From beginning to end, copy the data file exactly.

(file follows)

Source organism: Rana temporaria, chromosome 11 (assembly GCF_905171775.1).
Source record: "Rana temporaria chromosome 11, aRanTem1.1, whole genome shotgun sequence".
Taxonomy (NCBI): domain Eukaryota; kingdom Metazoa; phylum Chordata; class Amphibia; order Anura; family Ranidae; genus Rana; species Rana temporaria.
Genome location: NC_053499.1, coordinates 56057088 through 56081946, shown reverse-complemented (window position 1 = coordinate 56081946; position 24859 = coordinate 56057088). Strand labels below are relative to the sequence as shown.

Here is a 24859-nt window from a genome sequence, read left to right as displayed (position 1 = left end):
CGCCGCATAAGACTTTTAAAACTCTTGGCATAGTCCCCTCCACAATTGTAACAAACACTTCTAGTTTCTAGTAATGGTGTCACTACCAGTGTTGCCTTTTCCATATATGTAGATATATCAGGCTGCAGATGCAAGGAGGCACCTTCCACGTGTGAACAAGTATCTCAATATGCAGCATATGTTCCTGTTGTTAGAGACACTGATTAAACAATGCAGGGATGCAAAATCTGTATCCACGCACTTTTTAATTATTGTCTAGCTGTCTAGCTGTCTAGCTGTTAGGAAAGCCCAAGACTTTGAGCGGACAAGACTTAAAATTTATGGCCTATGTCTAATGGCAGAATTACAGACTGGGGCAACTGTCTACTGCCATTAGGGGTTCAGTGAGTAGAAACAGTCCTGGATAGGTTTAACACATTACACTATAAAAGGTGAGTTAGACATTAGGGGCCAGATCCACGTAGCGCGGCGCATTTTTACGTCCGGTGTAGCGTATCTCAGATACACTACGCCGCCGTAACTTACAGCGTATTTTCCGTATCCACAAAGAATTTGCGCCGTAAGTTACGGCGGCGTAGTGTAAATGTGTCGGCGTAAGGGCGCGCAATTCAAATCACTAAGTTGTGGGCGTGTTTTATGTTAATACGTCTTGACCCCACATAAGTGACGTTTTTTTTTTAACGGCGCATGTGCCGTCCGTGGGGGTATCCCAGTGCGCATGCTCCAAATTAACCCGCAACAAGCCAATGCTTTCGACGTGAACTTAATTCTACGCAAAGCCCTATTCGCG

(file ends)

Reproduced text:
Source organism: Rana temporaria, chromosome 11 (assembly GCF_905171775.1).
Source record: "Rana temporaria chromosome 11, aRanTem1.1, whole genome shotgun sequence".
Taxonomy (NCBI): domain Eukaryota; kingdom Metazoa; phylum Chordata; class Amphibia; order Anura; family Ranidae; genus Rana; species Rana temporaria.
Genome location: NC_053499.1, coordinates 56057088 through 56081946, shown reverse-complemented (window position 1 = coordinate 56081946; position 24859 = coordinate 56057088). Strand labels below are relative to the sequence as shown.

Here is a 24859-nt window from a genome sequence, read left to right as displayed (position 1 = left end):
CGCCGCATAAGACTTTTAAAACTCTTGGCATAGTCCCCTCCACAATTGTAACAAACACTTCTAGTTTCTAGTAATGGTGTCACTACCAGTGTTGCCTTTTCCATATATGTAGATATATCAGGCTGCAGATGCAAGGAGGCACCTTCCACGTGTGAACAAGTATCTCAATATGCAGCATATGTTCCTGTTGTTAGAGACACTGATTAAACAATGCAGGGATGCAAAATCTGTATCCACGCACTTTTTAATTATTGTCTAGCTGTCTAGCTGTCTAGCTGTTAGGAAAGCCCAAGACTTTGAGCGGACAAGACTTAAAATTTATGGCCTATGTCTAATGGCAGAATTACAGACTGGGGCAACTGTCTACTGCCATTAGGGGTTCAGTGAGTAGAAACAGTCCTGGATAGGTTTAACACATTACACTATAAAAGGTGAGTTAGACATTAGGGGCCAGATCCACGTAGCGCGGCGCATTTTTACGTCCGGTGTAGCGTATCTCAGATACACTACGCCGCCGTAACTTACAGCGTATTTTCCGTATCCACAAAGAATTTGCGCCGTAAGTTACGGCGGCGTAGTGTAAATGTGTCGGCGTAAGGGCGCGCAATTCAAATCACTAAGTTGTGGGCGTGTTTTATGTTAATACGTCTTGACCCCACATAAGTGACGTTTTTTTTTTAACGGCGCATGTGCCGTCCGTGGGGGTATCCCAGTGCGCATGCTCCAAATTAACCCGCAACAAGCCAATGCTTTCGACGTGAACTTAATTCTACGCAAAGCCCTATTCGCG